A recent US $50 million World Bank assistance package to Zambia is expected to improve agricultural production and strengthen the government's early warning and disaster management systems, officials said on Wednesday.
"The funds are intended to bring relief to the most vulnerable affected by the recent drought. Overall, the funds will assist in building the country's ability to avert such crises in future," World Bank agricultural specialist in Zambia, Alex Mwanakasale, told IRIN.
Drought conditions and poor harvests for the second year in a row have led to severe food shortages directly affecting about 2.9 million Zambians.
The World Bank package consists of a US $20 million grant and
US $30 million in credit.
Mwanakasale said the assistance would fund critical imports, thereby protecting essential social spending on education and health programmes.
"Although the funds will go toward developing the agricultural sector, the main objective is to support government's measures to mitigate the impact of the drought. These include supporting health and sanitation services, providing support to keep children in school and protecting the threatened livestock population," he added.
National coordinator of the Disaster Management and Mitigation Unit, Jones Mwanza, told IRIN: "Subsistence farmers were severely hit by the poor harvest. We also found that the coping mechanisms of the urban poor had deteriorated. People who were previously just getting by can no longer afford food. This money will hopefully assist farmers hit by drought to restore productive capacity."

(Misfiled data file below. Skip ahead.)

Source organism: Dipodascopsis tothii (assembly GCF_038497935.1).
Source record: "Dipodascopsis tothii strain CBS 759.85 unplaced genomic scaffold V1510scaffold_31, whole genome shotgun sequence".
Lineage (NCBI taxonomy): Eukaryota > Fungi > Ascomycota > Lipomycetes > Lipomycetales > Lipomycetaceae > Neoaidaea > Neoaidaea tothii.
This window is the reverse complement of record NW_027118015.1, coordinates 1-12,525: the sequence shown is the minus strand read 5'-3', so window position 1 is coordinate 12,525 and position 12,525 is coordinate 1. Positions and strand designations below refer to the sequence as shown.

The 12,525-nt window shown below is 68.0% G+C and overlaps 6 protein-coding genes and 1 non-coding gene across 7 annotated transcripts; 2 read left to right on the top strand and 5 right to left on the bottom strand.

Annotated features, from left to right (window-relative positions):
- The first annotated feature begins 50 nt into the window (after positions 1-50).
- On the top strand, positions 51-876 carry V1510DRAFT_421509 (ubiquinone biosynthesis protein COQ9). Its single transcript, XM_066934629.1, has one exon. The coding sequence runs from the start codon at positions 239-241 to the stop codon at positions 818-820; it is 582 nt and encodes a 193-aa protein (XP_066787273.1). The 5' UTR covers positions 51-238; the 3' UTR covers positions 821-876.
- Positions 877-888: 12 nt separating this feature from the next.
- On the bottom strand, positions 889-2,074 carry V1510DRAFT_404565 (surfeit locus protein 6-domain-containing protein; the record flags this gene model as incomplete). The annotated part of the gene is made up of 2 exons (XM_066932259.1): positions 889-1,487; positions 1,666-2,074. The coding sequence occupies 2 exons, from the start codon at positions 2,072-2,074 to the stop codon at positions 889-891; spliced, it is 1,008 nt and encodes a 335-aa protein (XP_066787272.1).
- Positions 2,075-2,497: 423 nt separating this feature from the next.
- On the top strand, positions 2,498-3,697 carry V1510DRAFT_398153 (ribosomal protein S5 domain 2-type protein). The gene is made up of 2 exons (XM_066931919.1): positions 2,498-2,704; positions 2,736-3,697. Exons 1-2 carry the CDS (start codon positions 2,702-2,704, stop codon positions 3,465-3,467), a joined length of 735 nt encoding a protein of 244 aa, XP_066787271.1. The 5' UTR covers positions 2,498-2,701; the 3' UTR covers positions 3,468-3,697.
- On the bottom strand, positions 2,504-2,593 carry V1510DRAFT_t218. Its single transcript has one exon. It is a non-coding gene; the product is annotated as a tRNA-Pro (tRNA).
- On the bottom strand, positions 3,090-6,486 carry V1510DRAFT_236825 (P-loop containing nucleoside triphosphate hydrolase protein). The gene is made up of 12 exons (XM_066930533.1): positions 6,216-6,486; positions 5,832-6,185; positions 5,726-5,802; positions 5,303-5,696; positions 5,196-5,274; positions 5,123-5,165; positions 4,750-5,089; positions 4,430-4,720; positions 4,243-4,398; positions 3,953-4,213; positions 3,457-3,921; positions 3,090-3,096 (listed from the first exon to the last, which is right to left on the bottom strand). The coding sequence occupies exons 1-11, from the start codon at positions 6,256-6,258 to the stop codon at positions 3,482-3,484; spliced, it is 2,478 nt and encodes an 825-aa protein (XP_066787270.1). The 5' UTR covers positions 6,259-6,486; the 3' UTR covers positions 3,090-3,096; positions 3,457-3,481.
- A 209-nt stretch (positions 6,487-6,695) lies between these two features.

Mwanza added that the money would go toward the construction of bridges and the rehabilitation of feeder roads into rural areas. Eight of the total of 35 bridges to be constructed throughout the country would be in Lusaka Province, and up to 120 small-scale farmers would also benefit from the loan facility.
"With this aid the government can make a commitment to improve safety nets among vulnerable populations across the country. This will be done by expanding the public works programmes under ongoing projects such as the Road Sector Investment Programme," Mwanza said.
This article was produced by IRIN News while it was part of the United Nations Office for the Coordination of Humanitarian Affairs. Please send queries on copyright or liability to the UN. For more information: https://shop.un.org/rights-permissions
Help make quality journalism about crises possible
The New Humanitarian is an independent, non-profit newsroom founded in 1995. We deliver quality, reliable journalism about crises and big issues impacting the world today. Our reporting on humanitarian aid has uncovered sex scandals, scams, data breaches, corruption, and much more.
Our readers trust us to hold power in the multi-billion-dollar aid sector accountable and to amplify the voices of those impacted by crises. We’re on the ground, reporting from the front lines, to bring you the inside story.
We keep our journalism free – no paywalls – thanks to the support of donors and readers like you who believe we need more independent journalism in the world. Your contribution means we can continue delivering award-winning journalism about crises. Become a member of The New Humanitarian today.